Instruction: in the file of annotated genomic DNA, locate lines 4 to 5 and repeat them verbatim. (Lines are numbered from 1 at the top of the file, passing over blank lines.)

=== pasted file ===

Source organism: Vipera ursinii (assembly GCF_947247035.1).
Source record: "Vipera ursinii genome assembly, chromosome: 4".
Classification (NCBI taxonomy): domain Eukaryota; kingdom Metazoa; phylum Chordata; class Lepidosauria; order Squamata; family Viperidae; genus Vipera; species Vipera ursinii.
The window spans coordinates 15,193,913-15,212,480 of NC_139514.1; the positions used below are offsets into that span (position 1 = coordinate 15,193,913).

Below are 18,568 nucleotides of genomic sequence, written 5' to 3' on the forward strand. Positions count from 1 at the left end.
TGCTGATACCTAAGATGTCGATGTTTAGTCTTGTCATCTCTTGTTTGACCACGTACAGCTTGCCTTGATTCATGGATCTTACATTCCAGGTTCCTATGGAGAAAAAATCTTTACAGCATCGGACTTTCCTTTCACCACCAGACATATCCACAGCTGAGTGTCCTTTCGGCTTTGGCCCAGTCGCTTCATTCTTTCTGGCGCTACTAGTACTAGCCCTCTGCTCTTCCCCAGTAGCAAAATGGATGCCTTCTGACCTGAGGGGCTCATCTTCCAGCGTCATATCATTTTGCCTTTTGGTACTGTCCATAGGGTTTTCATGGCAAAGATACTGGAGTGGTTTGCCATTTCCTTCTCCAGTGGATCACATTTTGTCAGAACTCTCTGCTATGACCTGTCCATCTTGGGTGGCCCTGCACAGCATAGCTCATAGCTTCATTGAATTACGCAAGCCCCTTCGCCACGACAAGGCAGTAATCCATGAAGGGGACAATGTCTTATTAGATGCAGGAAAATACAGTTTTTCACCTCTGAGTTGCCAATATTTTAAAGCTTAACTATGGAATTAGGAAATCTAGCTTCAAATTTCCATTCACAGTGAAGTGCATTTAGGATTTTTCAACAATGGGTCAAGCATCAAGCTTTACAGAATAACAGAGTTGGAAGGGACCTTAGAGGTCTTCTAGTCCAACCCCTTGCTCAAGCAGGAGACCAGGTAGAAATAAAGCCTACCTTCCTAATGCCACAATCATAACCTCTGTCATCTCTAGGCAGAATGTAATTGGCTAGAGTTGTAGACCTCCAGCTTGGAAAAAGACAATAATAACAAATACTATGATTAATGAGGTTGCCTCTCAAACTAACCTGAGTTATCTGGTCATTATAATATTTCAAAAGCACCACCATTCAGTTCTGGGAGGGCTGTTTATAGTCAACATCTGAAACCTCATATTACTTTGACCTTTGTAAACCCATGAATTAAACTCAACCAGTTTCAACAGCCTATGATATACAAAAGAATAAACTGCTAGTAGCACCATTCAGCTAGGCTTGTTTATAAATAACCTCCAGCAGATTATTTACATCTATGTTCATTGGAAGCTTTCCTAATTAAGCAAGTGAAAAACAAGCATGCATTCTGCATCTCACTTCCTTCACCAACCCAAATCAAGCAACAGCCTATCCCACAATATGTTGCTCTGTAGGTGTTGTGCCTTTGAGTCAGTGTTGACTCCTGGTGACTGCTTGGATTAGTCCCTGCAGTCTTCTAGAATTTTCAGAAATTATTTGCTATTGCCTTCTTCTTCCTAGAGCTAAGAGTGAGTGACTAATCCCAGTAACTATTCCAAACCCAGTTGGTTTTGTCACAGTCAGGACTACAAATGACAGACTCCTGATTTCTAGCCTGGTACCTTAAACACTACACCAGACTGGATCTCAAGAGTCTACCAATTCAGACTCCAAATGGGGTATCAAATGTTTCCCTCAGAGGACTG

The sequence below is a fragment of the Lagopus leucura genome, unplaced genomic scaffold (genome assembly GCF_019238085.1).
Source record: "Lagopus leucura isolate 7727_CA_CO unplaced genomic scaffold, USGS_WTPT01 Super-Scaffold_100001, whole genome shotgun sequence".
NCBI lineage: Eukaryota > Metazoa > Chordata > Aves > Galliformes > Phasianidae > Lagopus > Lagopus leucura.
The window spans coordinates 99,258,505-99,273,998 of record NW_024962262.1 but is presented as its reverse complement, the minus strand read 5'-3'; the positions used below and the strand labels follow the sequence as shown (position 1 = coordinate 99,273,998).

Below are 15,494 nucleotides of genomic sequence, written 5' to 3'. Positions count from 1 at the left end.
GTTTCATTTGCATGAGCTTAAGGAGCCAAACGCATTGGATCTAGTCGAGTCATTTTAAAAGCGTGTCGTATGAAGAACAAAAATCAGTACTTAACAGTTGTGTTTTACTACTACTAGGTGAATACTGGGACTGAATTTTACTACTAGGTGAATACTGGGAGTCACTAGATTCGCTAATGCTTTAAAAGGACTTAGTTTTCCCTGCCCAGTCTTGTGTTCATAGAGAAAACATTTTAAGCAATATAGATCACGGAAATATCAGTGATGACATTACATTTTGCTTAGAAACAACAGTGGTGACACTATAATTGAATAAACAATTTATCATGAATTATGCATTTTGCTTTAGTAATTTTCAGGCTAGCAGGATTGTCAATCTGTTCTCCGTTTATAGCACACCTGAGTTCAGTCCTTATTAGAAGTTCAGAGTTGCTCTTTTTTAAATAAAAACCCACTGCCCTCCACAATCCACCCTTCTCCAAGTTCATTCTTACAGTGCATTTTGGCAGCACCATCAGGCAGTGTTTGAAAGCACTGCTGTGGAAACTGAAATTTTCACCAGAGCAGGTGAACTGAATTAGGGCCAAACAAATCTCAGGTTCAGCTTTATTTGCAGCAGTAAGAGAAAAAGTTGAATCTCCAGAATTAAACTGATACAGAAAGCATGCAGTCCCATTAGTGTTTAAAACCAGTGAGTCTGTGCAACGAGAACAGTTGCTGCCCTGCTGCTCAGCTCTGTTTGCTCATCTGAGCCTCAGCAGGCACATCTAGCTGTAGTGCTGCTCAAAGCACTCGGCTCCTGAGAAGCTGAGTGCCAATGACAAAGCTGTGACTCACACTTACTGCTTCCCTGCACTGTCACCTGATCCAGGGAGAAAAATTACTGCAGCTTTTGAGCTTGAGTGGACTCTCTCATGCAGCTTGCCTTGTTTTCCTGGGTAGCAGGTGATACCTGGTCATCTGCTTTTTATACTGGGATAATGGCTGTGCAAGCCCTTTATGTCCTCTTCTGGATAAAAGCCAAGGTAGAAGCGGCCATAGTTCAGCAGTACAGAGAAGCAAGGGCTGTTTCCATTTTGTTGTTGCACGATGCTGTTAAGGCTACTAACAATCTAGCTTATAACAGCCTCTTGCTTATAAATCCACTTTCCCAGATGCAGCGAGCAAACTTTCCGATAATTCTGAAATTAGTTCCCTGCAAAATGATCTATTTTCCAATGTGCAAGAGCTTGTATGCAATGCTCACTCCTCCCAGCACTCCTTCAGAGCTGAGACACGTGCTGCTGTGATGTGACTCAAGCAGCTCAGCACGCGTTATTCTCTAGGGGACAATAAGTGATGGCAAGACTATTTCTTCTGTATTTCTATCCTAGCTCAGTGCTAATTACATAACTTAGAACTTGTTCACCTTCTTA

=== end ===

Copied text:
The window spans coordinates 15,193,913-15,212,480 of NC_139514.1; the positions used below are offsets into that span (position 1 = coordinate 15,193,913).

Below are 18,568 nucleotides of genomic sequence, written 5' to 3' on the forward strand. Positions count from 1 at the left end.